KINDRACHUK: No, this is such a great question, right? I think this goes back a little bit to the fact that people like myself and others, that have found their way in science were not naturally trained as communicators. So, one of the issues that I think we have faced, for a long period of time is that the language that we use, when are trying to explain topics and explain the reasons behind why vaccines are so important, why we need to be concerned by the fact in general. That maybe has not resonated with public because it hasn't maybe been in a language that is conducive for the public to fully understand.
I think we really need to do our due diligence in trying to figure out how to better communicate those messages and get that point across about the concerns we have, the justification for why we have these concerns.
AVLON: All right, Professor, you're on the spot then. What does that sound like? Given your research, what is the way of talking to folks so that they understand the stakes here? Go.
KINDRACHUCK: Yeah, it's a great question, right? So I think part of it is taking us out of the academic silos that were in and really coming out to the community. So, making it accessible for people for us to be able to move out to whether it's public forums, or online chats, doing face to face interactions. These are really important, again to try and take away some of that mystification that we have for scientists.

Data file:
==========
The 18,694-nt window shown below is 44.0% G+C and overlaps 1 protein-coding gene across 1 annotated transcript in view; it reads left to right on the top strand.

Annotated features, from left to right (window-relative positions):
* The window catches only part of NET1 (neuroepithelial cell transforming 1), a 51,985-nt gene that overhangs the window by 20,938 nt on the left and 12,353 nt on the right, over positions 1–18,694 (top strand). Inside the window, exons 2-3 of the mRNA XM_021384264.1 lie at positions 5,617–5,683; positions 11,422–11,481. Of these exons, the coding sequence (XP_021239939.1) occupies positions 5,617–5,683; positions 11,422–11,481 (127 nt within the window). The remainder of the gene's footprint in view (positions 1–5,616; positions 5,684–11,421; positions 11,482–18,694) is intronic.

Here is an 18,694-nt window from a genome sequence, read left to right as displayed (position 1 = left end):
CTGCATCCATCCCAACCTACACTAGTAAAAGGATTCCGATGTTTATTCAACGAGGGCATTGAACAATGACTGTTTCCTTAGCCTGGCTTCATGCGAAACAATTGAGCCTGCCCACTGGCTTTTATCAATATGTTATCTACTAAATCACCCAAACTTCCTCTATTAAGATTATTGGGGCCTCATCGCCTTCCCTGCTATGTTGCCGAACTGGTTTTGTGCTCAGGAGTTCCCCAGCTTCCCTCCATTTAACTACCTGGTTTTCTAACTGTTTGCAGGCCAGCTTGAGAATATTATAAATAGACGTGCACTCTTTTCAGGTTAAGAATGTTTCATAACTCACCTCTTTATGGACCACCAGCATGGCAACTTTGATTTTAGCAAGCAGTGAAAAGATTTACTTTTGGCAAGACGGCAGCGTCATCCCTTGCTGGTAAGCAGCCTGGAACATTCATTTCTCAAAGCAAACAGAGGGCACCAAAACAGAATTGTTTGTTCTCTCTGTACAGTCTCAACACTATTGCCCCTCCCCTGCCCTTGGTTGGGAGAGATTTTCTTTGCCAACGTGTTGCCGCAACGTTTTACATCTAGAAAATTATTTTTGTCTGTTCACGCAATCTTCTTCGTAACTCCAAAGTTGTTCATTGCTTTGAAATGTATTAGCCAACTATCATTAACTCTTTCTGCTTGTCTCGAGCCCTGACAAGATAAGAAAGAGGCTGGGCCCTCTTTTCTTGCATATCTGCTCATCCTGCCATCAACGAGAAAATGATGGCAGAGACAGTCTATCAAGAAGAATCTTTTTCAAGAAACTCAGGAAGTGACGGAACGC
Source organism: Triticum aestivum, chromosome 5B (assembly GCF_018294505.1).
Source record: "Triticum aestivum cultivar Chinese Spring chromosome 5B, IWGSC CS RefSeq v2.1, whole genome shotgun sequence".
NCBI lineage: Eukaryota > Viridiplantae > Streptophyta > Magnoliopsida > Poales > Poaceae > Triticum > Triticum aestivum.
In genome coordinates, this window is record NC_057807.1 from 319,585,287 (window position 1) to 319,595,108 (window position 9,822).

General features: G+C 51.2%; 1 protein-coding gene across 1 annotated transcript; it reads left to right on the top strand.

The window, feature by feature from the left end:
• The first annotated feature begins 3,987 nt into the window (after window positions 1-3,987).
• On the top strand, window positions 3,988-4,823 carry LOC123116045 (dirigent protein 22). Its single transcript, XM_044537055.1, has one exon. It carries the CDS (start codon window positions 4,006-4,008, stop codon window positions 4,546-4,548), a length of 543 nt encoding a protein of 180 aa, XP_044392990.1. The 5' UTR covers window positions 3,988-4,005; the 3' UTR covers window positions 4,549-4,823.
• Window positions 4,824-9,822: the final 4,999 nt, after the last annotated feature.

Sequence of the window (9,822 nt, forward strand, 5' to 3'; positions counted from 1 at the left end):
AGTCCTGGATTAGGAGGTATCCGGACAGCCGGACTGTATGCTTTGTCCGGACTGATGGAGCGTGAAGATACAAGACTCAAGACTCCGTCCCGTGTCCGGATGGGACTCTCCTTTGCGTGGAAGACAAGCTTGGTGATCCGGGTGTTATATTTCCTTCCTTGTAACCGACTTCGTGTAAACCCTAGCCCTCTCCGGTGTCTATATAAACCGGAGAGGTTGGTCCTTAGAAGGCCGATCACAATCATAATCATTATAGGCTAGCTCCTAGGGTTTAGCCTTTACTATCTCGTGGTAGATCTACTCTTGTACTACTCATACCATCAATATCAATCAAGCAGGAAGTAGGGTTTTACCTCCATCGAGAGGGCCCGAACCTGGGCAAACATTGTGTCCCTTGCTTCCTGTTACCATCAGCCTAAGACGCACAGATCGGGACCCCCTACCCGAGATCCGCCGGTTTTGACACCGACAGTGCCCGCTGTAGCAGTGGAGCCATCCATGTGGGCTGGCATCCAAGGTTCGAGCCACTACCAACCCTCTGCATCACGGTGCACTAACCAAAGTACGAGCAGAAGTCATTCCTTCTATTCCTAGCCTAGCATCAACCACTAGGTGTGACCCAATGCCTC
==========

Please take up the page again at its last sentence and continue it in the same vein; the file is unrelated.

And again, think about the ideas of why different communities are facing some of these questions, that they have. We don't have a blanket response for every community, I think we have to understand that and appreciate that. That the things that I may be talk about in Central Africa or West Africa, are certainly want to be different in the things I talk about here in Saskatchewan or Manitoba, or when I was still in Washington.
AVLON: So how much of an argument that goes like this, it's not just about you, and your fears, and your choices. It's about the way your choices impact the people around you, your family, your grandparents, your spouse, your kids, your friends? Does that kind of moral imagination play resonate more than simply it's about you?
KINDRACHUK: I like to hope. I mean, I think that's part of, you know, for me being Canadian. I think we've always thought of ourselves as being people who reach out and try to do the best for our communities are not just for ourselves. Sometimes that has, worked other times it hasn't and it's been interesting in this pandemic.
You know, we've talked a lot about this idea of doing the right things for the people around you, to have those protections in place for people that are vulnerable to severe disease with COVID-19. Sometimes it's worked very well, other times we've seen a lot of people that have said if it doesn't affect me, I know I'm worried about that.
So, I think, again, we had to figure how to try and get that message across to those people, about why this is important.
AVLON: Well, I've just got to say for folks who are listening and who may still be on the fence for whatever reason, your lives are on the line. We are making great progress in this race between vaccines and the variants, but if you opt out of the vaccine, the variants are going to get you.
Jason Kindrachuk, thank you very much for joining us here on CNN NEWSROOM.